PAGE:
It’s nearing the end of October, the weather is cooler, and the air has that distinctive feel of Autumn, that magical time of year when leaves change color and long-ago memories of this special season linger in my thoughts as I ponder the passage of time. Perhaps no season inspires these wistful, almost sad refections on time passing as does Fall. I know that’s certainly true for me.
It was also in September and October over decades that I took took many memorable day trips along country roads, photographing old houses, barns, fields and woods, and many examples of vernacular building styles and architecture.
But last Autumn with the pandemic was a lost time for doing just about anything, pre-vaccine, especially for someone of my age (69 at the time). I’ve greatly missed the long drives I used to take out in the countryside for hours at a time, even when I was caregiving and working full time. I had home aides to assist me with Mom, and so on weekends if the right conditions aligned, I’d take off. I felt temporarily free and it was even a bit exhilarating. But I haven’’t done anything like that in several years or longer. However, even though I have a lot on my mind now, I might just take one of those trips soon. It will be like old times, and therapeutic as well..
After growing up in the suburbs of New Orleans, and following long years of familiarity with the big city of my youth, I was eager to explore the countryside of South Carolina when I left New Orleans for good in 1973 to live, continue my education, and work in that state where my ancestors are from. I was drawn home, so to speak. In fact, I have lived for years now around the corner from the 19th century house where my great grandparents lived. I took naturally to the landscapes of this my ancestral state.
I have been photographing vernacular structures and rural landscapes since that Autumn in 1973. Two of my three solo photography exhibits have featured those photographs, one black and white, the other color. With some friends that Fall, and then in years to come, I’d take to the backroads, photographing the countryside and the emblematic structures, buildings and main street architecture that belong now to a vanishing age. Those photographic explorations gave me a keener appreciation and understanding of life in rural and small-town South Carolina.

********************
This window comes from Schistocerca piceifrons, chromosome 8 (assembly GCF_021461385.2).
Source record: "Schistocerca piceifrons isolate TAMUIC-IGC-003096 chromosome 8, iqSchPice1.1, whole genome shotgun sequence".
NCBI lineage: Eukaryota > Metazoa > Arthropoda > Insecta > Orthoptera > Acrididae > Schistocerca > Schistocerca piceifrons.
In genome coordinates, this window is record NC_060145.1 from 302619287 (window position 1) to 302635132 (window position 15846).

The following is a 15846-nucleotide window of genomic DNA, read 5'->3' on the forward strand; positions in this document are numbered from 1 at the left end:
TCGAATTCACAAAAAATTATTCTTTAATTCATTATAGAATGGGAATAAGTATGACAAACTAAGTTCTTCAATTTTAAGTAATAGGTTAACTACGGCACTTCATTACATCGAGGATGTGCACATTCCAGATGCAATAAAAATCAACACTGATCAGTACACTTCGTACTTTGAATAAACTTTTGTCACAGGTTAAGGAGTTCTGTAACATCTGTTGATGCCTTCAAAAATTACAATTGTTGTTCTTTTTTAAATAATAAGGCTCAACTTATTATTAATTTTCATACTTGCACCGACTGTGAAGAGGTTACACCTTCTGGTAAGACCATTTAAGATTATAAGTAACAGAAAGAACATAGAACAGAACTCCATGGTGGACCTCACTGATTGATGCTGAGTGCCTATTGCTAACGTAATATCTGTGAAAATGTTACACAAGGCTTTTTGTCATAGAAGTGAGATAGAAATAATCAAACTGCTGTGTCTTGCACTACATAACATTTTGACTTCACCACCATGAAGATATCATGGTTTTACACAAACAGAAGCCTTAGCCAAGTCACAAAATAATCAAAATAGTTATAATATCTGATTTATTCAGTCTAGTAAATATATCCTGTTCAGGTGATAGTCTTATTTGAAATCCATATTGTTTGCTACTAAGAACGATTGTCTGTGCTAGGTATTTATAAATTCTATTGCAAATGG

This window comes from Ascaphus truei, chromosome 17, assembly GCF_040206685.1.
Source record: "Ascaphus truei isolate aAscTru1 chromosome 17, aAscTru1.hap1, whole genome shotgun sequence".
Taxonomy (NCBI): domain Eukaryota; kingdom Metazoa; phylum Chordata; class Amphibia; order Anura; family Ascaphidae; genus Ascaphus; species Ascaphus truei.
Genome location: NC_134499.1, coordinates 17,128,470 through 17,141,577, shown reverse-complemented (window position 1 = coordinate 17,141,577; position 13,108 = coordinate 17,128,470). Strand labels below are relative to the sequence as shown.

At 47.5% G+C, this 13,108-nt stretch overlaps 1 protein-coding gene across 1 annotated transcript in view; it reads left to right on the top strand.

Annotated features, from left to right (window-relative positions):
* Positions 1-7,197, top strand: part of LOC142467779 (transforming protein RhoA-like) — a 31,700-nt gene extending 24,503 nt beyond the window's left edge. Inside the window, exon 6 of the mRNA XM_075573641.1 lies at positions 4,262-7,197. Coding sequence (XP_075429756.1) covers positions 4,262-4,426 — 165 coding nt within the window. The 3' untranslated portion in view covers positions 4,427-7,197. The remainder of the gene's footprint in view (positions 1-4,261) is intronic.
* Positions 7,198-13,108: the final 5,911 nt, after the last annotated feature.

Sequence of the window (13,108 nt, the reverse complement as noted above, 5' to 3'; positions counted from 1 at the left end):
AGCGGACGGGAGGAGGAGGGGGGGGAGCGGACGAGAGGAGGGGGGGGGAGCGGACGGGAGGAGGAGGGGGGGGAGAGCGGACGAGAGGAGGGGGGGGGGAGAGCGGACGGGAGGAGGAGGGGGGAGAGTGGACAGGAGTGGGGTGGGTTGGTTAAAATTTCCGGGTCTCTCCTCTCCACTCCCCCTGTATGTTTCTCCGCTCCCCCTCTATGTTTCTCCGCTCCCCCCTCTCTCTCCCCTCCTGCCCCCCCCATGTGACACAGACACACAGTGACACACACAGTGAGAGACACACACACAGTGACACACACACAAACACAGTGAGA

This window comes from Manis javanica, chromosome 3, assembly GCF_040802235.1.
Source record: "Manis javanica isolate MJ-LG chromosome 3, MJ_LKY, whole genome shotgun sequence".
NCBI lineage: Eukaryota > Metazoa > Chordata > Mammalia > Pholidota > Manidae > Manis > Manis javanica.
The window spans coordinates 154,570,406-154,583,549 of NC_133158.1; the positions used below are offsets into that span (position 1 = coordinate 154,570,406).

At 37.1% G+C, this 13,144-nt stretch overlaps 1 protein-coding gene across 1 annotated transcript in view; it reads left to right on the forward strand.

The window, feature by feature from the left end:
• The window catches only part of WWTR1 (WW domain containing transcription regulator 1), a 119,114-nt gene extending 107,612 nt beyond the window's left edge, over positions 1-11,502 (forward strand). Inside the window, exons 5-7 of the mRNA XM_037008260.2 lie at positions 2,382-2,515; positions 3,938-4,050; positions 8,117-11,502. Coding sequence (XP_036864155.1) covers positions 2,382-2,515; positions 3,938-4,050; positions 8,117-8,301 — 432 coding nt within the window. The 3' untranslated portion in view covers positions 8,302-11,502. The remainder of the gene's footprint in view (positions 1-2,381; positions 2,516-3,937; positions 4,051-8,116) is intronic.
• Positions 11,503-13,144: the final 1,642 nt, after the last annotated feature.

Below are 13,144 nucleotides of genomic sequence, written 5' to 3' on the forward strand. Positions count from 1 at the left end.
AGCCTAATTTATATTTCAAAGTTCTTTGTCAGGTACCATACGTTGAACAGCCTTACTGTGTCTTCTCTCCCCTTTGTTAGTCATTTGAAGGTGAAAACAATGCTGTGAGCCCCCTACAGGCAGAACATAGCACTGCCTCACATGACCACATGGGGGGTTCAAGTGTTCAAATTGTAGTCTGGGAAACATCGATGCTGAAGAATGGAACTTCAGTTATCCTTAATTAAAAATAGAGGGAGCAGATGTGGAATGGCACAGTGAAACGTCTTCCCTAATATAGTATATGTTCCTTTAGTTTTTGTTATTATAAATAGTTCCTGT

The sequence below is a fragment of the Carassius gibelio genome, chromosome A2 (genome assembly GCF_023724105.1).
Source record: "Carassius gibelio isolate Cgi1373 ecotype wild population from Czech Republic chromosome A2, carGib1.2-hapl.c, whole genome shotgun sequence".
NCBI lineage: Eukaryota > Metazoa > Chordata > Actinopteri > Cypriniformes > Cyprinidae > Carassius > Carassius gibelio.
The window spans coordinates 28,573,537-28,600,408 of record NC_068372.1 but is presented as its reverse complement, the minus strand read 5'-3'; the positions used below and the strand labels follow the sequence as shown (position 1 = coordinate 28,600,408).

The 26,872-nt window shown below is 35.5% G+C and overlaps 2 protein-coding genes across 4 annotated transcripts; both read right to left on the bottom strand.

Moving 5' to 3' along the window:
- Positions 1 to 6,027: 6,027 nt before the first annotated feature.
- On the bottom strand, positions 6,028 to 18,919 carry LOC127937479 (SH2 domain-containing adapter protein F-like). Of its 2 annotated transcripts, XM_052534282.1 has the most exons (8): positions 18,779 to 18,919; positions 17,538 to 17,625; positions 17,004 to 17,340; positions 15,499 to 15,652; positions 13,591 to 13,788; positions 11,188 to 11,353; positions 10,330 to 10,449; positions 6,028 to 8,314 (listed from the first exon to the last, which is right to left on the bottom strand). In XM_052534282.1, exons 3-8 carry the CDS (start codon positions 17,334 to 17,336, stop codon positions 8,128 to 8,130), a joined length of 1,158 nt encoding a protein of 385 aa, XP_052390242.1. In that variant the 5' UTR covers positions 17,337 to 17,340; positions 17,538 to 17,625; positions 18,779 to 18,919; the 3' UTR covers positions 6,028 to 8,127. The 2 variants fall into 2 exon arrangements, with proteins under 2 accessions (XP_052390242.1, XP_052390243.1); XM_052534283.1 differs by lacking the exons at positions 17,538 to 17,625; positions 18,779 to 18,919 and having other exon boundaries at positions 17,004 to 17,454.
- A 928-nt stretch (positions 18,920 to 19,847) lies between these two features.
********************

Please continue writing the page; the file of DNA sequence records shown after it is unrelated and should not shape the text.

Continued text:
In a journal entry dated August 10, 2000, I wrote this:
<i>Ever since I began taking pictures, I have been fascinated, intrigued, and humbled by the sight of once-proud houses — whether sharecropper cabins, farm houses, or stately, columned mansions — abandoned in grown-over yards, lots and fields, left to decay in sandy, hard-red soil. They always seemed so forlorn, longing for their glory days when children ran and played in front yards, and tall pines whispered in the wind on summer afternoons.
I have often photographed these structures, some nearly covered with kudzu and other vegetation, porches crumbling, windows glassless, tin roofs blown off in wind storms. Many others were in good condition, faithfully preserved and maintained by their current owners. There is always, without fail, a sense of mystery and wonder. What was this place like once? Who lived there? What happened?
Sometimes I am driven to write about those places. When I came across a huge house abandoned and nearly invisible among vines and creepers near a remote country crossroad Sumter County, South Carolina, in 1991, I had my camera with me to photograph it. Here is part of what I wrote back then in a newspaper column:</i>
“This Christmas season I look closely at the picture I took one cloudy December morning recently, and try to see not just weathered ruin, ghostly and deserted, but the house in its finest days when the now huge oak trees were a bit less imposing, but stately nevertheless, and brush and undergrowth did not obscure the magnificent porches and railings on both the first and second floors.
On a cold Christmas day in 1910, holly and wreaths probably graced the doors, and single candles made illuminated the windows. Family came from miles around in horse-drawn buggies and carriages for Christmas dinner in a festively decorated decorated dining room. Fires crackled in fireplaces providing warmth and cheer, and children rushed about showing off their new toys, wagons and clothes.
Not many cars go by today, and it’s easy to miss from the road, but those massive oak trees still stir the imagination. One can be certain the house still stirs memories of living former residents and their descendants. A photographic record is good, but a still-living house endures, aged, weathered and in it’s last year’s, still stirring the imagination of curious passerby.”
I still enjoy as much as ever photographing Fall scenes in the countryside, although now I am primarily interested in the larger landscapes that contain places and structures similar to ones I once photographed. Something about continuity of aim and purpose over a lifetime. My photographs from years ago remain as a testament to the passion I have for black and white and color documentary photography, and they will always stir my interests as I continue to study and reflect on such photographers as Walker Evans, Marion Post Walcott, Dorothea Lange and the other great photographic artists of the Farm Security Administration in the 1930s, who documented the Great Depression. Their work will endure forever, and greatly influenced my own photographic art.
These photographs were taken during two backroads day trips in south central South Carolina in 2013: